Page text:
JC: Yes, and in the way they’ve treated the West’s outrage about the concentration camps in Xinjiang province. That’s the classic authoritarian move. We know it from our own country. Blame someone. “It’s their fault, not our fault.” We need an enemy. I don’t know how real the saber-rattling is. Is it a distraction from domestic belt-tightening that’s coming? Planting the idea that we’re going through hard times because the whole world is against us? We’ll see. It’s an incredibly interesting time to be watching China.

LP: What does it all mean to the rest of the world?

JC: Again, I think it’s not a financial transmission issue reverberating through the financial systems and markets. I do think that it will affect global growth. China was a full point of the 3% global real growth we’ve had since the GFC. Without China, it’s 2%. So China itself, by growing 7 or 8% a year was a disproportionate amount of global growth. It’s also going to impact what I call Greater China, which is Taiwan, South Korea, Singapore – the areas that trade very actively with China. And it will definitely impact commodity exporters. In this massive build-out, China has continued to suck in iron ore and copper and all kinds of things from a variety of different countries like Brazil and Australia. But I think that the impact might be more political than financial. That’s what worries me.

LP: How would you characterize these worries?

JC: It’s the rise of bellicosity, the rise of a more militant China as the economy and the financial situation has gotten more precarious. That’s a 1930s kind of problem. We know that a rise in authoritarianism and statism around the world was one of the upshots of ’29-’32. You had leaders saying, “I’m the one that can get us out of this problem” and “They are the ones who got us here.” This situation in China is a little bit frightening to the student of history, because there’s no doubt, whether you’re flying over Taiwan airspace or coming close to ships in the South China Sea, that there’s a rise of tensions in and around China. I don’t think it’s a coincidence.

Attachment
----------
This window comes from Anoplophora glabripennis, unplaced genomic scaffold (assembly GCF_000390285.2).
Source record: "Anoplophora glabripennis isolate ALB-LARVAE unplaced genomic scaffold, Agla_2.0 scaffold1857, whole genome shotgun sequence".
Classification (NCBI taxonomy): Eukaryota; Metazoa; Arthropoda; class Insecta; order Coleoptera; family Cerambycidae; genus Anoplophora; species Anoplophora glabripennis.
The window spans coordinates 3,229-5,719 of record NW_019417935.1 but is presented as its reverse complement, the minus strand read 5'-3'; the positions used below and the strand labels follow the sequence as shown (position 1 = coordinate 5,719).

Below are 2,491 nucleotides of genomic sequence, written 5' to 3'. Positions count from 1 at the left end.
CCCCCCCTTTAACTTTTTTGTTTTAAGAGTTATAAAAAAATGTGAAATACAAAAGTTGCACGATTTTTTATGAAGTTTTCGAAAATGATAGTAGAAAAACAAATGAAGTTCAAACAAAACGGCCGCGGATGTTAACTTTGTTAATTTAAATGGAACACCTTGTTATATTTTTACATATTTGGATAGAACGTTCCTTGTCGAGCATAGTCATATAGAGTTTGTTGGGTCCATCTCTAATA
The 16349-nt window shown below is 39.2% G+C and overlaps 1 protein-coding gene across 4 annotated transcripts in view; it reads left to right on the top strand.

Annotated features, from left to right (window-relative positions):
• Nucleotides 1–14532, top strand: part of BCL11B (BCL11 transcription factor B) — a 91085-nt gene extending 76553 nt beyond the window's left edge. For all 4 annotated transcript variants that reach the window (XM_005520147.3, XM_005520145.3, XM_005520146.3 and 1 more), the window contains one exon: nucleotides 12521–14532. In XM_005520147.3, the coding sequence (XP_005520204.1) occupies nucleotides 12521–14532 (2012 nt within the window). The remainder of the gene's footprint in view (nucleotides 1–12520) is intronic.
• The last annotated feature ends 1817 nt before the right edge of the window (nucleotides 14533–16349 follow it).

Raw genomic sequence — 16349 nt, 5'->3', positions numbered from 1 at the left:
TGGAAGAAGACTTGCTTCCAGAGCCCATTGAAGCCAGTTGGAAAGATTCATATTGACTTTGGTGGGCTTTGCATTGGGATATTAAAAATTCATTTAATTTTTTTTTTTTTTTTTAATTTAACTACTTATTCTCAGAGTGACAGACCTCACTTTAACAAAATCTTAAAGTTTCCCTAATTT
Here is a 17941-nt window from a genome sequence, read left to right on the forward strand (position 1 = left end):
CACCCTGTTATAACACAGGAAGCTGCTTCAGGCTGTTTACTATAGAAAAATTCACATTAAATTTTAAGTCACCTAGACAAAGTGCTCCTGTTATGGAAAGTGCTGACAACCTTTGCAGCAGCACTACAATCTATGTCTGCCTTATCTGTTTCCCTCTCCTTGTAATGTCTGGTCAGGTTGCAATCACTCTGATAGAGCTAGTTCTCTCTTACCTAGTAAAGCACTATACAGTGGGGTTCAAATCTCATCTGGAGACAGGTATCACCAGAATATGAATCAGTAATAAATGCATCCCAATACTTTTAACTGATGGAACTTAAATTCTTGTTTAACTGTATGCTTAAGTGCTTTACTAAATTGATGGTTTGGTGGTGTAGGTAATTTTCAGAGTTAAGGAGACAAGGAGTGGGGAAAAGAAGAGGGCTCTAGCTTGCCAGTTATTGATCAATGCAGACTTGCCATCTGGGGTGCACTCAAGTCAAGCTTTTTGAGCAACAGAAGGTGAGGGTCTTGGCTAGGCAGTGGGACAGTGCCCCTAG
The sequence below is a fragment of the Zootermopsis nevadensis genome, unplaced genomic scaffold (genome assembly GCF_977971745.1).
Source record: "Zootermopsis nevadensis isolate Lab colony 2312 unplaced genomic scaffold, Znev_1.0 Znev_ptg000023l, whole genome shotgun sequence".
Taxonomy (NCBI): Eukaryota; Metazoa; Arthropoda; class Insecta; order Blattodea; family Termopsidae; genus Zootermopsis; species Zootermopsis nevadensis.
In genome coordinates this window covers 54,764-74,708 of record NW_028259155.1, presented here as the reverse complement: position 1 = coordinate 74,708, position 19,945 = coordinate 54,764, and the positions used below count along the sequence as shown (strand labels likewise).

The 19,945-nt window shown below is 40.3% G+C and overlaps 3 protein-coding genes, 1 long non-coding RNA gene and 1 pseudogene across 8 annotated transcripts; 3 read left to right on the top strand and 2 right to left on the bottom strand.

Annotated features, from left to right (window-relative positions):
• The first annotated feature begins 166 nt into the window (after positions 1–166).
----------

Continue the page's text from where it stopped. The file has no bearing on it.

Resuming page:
LP: To touch on Xi’s crackdown on the tech industry, how do you view that in the context of the need to lessen this dependency on the real estate sector? Certainly, we can see in our own case with Silicon Valley — Facebook and so on — that poorly regulated tech is a problem. But what does Xi’s stance mean in the context of his desire for China to be a leader in innovation, on the cutting edge of technology?

JC: That was always one of the responses to our concerns about the investment-driven model. People said, well, everyone does everything on their smartphone in China. They’re far more advanced in social media than we are and more advanced in payment systems, and so on.

The problem was that, number one, it gave rise to these global tech celebrities, and number two, I think China, or the Party, realized a little bit later than they might have that the control of databases and information that these companies have is certainly a power center. And the one thing that the Communist Party cannot brook is a threat to its control. There are no other political parties, no free press. The only thing that could challenge control is the thing that people said would liberalize China – the internet. Access to the internet, access to ideas, access to global media. People thought these things would democratize China, but Xi is saying no: we’re going to put up a Great Firewall and we’re not going to allow Alibaba to have as much power as the Party.

LP: And it looks like he’s going after the banks next.